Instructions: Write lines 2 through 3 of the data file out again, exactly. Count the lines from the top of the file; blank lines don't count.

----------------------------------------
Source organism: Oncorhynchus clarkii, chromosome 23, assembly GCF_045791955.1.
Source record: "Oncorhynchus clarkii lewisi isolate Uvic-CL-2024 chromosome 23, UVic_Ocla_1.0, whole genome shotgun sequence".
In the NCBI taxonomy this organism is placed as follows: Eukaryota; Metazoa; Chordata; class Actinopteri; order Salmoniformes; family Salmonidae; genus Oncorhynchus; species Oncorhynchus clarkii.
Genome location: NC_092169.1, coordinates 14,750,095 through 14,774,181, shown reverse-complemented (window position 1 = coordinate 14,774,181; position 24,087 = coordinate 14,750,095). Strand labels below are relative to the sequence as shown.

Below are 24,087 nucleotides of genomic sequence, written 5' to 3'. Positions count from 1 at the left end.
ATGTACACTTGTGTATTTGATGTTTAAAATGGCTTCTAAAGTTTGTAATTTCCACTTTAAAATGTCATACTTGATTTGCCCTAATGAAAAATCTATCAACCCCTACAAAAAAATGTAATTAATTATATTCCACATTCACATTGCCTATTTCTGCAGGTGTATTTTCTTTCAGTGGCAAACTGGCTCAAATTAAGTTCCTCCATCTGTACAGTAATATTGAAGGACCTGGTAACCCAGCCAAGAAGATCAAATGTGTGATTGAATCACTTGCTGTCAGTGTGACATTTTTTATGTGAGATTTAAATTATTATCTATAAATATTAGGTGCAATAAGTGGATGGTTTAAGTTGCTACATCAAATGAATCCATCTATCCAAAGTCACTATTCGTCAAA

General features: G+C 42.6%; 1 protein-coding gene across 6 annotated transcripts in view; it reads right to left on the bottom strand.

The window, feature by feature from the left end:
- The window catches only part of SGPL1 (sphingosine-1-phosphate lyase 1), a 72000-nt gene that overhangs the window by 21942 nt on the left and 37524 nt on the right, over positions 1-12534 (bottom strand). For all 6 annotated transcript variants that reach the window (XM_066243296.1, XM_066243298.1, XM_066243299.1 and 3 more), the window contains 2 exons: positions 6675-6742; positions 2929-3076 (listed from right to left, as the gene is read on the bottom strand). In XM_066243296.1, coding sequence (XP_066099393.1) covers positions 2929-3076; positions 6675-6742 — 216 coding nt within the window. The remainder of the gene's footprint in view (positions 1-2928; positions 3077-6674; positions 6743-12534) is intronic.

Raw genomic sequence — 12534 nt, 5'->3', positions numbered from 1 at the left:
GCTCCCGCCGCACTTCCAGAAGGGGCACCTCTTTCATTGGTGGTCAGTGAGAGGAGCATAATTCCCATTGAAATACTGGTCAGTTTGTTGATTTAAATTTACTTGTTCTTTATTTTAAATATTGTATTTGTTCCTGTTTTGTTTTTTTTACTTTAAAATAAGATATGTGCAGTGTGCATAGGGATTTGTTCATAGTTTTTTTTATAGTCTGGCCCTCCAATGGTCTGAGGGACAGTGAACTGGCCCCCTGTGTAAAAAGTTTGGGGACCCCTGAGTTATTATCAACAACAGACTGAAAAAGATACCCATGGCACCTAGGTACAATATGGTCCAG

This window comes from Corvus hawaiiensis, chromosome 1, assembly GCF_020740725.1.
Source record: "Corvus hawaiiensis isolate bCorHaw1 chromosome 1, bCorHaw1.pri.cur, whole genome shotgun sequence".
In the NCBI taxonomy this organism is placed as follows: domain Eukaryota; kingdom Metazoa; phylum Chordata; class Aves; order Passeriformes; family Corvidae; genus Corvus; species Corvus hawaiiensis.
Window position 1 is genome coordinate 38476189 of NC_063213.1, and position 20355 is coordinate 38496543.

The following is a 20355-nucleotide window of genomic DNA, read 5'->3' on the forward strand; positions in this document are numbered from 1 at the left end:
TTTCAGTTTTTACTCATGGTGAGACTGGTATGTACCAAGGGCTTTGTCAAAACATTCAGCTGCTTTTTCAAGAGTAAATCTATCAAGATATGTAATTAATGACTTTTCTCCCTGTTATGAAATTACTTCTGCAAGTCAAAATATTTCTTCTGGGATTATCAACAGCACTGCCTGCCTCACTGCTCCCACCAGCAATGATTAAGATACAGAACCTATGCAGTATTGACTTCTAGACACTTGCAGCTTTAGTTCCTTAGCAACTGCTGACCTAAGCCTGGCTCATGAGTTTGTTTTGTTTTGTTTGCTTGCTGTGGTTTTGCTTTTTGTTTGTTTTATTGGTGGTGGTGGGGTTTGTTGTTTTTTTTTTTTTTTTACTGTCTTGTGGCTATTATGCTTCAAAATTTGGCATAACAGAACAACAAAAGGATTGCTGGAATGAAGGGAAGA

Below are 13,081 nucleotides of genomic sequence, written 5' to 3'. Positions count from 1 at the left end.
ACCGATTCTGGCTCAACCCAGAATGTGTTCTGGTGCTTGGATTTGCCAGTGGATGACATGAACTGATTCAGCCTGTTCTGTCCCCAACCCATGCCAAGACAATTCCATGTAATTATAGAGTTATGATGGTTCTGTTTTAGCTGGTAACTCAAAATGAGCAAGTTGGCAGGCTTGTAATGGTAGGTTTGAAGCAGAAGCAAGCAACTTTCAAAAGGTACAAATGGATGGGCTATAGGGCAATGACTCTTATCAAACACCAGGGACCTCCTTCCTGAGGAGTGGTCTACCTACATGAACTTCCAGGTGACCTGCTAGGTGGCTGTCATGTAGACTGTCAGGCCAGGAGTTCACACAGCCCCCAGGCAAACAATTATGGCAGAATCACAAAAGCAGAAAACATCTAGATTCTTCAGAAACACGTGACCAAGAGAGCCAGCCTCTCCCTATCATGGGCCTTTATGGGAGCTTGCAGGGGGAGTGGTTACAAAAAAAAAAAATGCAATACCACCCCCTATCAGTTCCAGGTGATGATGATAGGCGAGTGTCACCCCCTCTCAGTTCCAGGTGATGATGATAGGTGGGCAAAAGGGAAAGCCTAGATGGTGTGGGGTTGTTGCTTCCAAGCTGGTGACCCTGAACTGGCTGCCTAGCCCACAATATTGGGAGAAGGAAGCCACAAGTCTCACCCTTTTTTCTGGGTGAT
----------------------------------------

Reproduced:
Source record: "Oncorhynchus clarkii lewisi isolate Uvic-CL-2024 chromosome 23, UVic_Ocla_1.0, whole genome shotgun sequence".
In the NCBI taxonomy this organism is placed as follows: Eukaryota; Metazoa; Chordata; class Actinopteri; order Salmoniformes; family Salmonidae; genus Oncorhynchus; species Oncorhynchus clarkii.